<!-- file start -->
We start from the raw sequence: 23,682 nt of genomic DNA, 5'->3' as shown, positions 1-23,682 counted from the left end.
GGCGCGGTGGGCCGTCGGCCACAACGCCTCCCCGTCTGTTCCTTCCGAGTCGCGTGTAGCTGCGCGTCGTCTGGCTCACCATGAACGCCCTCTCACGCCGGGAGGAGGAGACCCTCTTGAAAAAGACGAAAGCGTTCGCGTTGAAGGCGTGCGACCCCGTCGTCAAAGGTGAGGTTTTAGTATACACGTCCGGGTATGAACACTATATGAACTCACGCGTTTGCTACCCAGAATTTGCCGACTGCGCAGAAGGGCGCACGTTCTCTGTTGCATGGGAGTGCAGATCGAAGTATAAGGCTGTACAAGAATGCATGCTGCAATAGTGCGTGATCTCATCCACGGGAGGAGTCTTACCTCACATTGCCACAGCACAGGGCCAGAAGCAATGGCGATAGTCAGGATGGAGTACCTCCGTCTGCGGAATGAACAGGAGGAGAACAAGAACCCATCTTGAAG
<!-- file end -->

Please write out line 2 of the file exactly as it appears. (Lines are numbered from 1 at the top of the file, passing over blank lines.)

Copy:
GGCGCGGTGGGCCGTCGGCCACAACGCCTCCCCGTCTGTTCCTTCCGAGTCGCGTGTAGCTGCGCGTCGTCTGGCTCACCATGAACGCCCTCTCACGCCGGGAGGAGGAGACCCTCTTGAAAAAGACGAAAGCGTTCGCGTTGAAGGCGTGCGACCCCGTCGTCAAAGGTGAGGTTTTAGTATACACGTCCGGGTATGAACACTATATGAACTCACGCGTTTGCTACCCAGAATTTGCCGACTGCGCAGAAGGGCGCACGTTCTCTGTTGCATGGGAGTGCAGATCGAAGTATAAGGCTGTACAAGAATGCATGCTGCAATAGTGCGTGATCTCATCCACGGGAGGAGTCTTACCTCACATTGCCACAGCACAGGGCCAGAAGCAATGGCGATAGTCAGGATGGAGTACCTCCGTCTGCGGAATGAACAGGAGGAGAACAAGAACCCATCTTGAAG